I’d been having heartburn off and on for three months while eating. But the last three weeks the pain had increased dramatically.
One Saturday afternoon the pain lasted for 3 hours as I struggled to get food to go down. I finally vomited up the “hairball,” as one doctor put it, and found some relief by late afternoon.
Most of my life I have been conservative — no, reluctant — to see doctors. But, this pain got my attention as my body was telling me something I didn’t understand. I made an appointment with a primary care physician, one I had seen 14 years before when we used to live in the area. I chose him because (a) I liked him as a person, (b) he always taught me what was going on when he did examinations by pulling out his pen and drawing maps on the thin tissue covering of the examination table, and (c) he was probably smarter and wiser in his practice since I had seen him 14 years earlier.
Sitting in the waiting room for my appointment, I saw a sign on the cupboards behind the receptionist desk:
“Be yourself, everyone else is taken.”
I like that slogan. I’ve always liked that idea, and have tried to help myself and others respond to the prompt, “Will the true you please stand up?”
After a regular examination and questions of me, the doctor told me that I should see an internal medicine specialist, and he had his receptionist place a call.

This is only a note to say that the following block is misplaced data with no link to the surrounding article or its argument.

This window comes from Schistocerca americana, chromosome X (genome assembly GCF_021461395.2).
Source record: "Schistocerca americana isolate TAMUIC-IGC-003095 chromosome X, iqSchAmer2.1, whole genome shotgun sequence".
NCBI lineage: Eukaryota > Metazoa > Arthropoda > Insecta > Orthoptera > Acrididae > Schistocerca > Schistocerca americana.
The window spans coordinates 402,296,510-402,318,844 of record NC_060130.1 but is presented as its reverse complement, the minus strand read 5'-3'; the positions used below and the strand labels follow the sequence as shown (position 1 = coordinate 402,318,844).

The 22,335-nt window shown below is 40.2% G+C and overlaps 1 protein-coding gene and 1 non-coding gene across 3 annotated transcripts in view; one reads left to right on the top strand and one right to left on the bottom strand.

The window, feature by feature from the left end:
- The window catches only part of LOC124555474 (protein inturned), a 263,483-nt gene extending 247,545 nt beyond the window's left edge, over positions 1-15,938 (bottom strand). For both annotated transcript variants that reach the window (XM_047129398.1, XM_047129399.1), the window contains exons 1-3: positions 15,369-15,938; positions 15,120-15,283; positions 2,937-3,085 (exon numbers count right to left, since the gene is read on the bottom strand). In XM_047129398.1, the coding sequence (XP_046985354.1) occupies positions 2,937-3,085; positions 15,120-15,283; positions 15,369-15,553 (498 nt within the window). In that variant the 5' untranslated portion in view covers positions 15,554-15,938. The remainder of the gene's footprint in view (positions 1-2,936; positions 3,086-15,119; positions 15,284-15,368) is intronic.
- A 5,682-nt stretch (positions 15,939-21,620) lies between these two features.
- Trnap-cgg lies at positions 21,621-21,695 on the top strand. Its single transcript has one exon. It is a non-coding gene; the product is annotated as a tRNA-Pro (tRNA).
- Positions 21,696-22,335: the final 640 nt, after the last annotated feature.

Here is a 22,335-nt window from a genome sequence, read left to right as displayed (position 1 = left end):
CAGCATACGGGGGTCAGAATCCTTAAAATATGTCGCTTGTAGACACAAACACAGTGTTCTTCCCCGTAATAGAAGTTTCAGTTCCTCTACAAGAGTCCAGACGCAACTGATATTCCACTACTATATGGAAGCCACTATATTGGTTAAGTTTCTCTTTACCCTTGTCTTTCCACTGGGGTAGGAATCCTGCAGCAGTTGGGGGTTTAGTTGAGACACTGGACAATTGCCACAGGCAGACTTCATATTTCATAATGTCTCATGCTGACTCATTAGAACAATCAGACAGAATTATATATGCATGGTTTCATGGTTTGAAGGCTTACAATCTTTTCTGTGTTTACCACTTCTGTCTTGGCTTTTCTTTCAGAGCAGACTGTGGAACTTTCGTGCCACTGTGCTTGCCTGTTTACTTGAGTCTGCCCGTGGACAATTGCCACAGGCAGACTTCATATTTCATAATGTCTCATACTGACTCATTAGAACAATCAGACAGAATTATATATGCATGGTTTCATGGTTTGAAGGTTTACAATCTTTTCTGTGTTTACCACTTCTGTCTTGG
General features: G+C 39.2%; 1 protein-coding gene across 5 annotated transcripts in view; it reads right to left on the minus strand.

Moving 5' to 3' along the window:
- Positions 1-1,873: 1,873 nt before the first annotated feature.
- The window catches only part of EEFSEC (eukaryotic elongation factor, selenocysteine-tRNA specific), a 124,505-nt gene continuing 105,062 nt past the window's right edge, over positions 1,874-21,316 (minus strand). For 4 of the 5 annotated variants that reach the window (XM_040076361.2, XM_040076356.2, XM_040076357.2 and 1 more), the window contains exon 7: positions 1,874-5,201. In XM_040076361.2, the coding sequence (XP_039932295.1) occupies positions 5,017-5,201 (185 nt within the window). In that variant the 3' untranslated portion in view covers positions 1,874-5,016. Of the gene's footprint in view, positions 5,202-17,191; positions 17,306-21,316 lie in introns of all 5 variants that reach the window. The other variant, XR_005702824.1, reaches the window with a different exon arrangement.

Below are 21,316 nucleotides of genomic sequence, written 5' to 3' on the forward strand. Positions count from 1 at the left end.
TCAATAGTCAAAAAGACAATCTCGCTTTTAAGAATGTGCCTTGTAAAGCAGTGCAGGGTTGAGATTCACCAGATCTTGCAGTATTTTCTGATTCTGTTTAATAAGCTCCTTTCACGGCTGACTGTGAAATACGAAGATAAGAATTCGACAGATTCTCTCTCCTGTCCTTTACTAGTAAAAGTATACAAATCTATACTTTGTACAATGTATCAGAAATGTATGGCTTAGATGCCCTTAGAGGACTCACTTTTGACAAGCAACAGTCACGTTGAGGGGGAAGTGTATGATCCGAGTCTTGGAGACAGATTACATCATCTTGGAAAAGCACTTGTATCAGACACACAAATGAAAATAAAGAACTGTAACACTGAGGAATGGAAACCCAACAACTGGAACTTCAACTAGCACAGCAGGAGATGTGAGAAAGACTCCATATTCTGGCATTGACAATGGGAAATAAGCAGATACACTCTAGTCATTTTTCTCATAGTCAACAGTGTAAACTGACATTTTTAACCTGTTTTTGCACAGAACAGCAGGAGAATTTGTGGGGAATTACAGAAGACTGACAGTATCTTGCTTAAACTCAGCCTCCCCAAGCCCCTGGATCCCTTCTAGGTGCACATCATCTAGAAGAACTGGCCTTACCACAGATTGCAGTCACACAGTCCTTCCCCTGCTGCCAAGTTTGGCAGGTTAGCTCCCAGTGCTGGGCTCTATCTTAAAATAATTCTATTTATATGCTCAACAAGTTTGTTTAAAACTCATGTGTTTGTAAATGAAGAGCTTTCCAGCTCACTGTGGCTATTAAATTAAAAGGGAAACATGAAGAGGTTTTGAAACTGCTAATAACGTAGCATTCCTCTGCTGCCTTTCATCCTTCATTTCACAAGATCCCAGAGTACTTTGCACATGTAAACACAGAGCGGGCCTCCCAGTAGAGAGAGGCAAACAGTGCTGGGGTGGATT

At 7:30 AM, 31- August, Marie and I go the lab where I am to have an endoscopy exam, after my doing a “fast after midnight” the night before, to assist having accurate, internal probes. The doctor places a cable down your throat with a camera on the end of it, so he can see your insides in living color.
With an IV needle in my right arm, I was wheeled into the examination room, and the nurse placed an oxygen hose in my nose. That’s the last I remember for about an hour.
The procedure lasted about about 20 minutes and I was wheeled back into the waiting area where the Dr. explained to Marie what he learned. I was still in la-la land and wasn’t awake to be in the conversation.
He explained that he had tried to dilate my esophagus, but could only get an 8-10 cm. opening, rather than the 18 cm. he wanted. In the process, he had found some polyps that he biopsied and sent them immediately to the local pathology lab, to make sure about the health of the tissue. He said that the results would come back in 48 hours.
Marie was the designated driver, and as we headed north toward home, I was seeing double of everything, as the anesthesia was wearing off. Two cars instead of one, two trees instead of one. I told Marie, “This is an interesting way to ‘double your pleasure, double your fun.’”